BP today announced that it has entered into an administrative agreement with the United States Environmental Protection Agency (EPA), on behalf of the federal government, resolving all matters related to the suspension, debarment and statutory disqualification of BP following the Deepwater Horizon accident and oil spill.
As a result of this agreement, BP is once again eligible to enter into new contracts with the US government, including new deepwater leases in the Gulf of Mexico.
The administrative agreement applies to all of the suspended and debarred BP entities, including BP Exploration & Production Inc., BP p.l.c. and certain affiliated companies.
“After a lengthy negotiation, BP is pleased to have reached this resolution, which we believe to be fair and reasonable,” said John Mingé, Chairman and President of BP America, Inc. “Today’s agreement will allow America’s largest energy investor to compete again for federal contracts and leases.”
Under the terms and conditions of the administrative agreement, which will apply for five years, BP has agreed to a set of safety and operations, ethics and compliance, and corporate governance requirements, including those contained in the remedial order stemming from BP’s 2012 Plea Agreement with the US Department of Justice and Final Judgment Order with the US Securities and Exchange Commission.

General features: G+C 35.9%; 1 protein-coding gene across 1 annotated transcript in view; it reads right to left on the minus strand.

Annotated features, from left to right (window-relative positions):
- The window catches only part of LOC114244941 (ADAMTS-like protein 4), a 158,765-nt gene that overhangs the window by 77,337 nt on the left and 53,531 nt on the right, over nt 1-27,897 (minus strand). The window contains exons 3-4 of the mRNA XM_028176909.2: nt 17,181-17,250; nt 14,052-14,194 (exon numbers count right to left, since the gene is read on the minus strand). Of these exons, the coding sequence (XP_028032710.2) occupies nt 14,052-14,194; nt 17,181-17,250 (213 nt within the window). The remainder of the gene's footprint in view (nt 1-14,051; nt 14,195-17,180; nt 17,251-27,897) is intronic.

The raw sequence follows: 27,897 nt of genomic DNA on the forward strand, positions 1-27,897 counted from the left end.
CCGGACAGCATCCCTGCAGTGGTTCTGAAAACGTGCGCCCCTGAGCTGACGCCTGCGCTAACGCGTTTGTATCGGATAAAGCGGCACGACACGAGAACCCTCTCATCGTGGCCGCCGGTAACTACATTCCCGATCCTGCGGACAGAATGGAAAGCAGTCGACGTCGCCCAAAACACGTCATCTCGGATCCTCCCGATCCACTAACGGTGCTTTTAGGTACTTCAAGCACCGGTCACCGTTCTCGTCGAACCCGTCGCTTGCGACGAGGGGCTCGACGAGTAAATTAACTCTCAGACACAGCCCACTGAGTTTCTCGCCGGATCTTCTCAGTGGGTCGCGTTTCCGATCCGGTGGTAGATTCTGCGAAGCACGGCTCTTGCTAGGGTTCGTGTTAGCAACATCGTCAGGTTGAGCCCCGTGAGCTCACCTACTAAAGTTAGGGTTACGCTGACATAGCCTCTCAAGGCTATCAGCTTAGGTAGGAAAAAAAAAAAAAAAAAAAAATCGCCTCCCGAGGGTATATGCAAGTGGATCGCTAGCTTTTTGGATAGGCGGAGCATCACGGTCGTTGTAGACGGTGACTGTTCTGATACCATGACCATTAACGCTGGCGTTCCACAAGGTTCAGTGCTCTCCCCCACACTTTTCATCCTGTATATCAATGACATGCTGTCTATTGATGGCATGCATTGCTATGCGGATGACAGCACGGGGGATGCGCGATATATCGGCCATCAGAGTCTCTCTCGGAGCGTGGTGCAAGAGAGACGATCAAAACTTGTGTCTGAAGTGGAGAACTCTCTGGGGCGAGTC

As part of the administrative agreement, BP will dismiss the lawsuit it filed against the EPA in federal court in Texas for improper statutory disqualification and suspension.
EPA: Fair agreement
“This is a fair agreement that requires BP to improve its practices in order to meet the terms we’ve outlined together,” said Craig Hooks, assistant administrator for EPA’s Office of Administration and Resources Management. “Many months of discussions and assessments have led up to this point, and I’m confident we’ve secured strong provisions to protect the integrity of federal procurement programs.”
Under the agreement, BP is required to retain an independent auditor approved by EPA who will conduct an annual review and report on BP’s compliance with the agreement. There are also specific provisions addressing ethics compliance, corporate governance, and process safety. The agreement additionally provides EPA the authority to take appropriate corrective action in the event the agreement is breached. EPA coordinated this matter with the Department of Interior, Defense Logistics Agency and U.S. Coast Guard.
Since November 2012, EPA has suspended 25 BP entities and disqualified BP Exploration and Production, Inc. from performing federal contract work at its corporate facility in Houston, Texas, stemming from its criminal conviction in the U.S. Government’s Deepwater Horizon case. Suspensions are issued where there is an immediate need to protect the public interest supported by adequate evidence. The suspension did not affect existing agreements BP had with the government.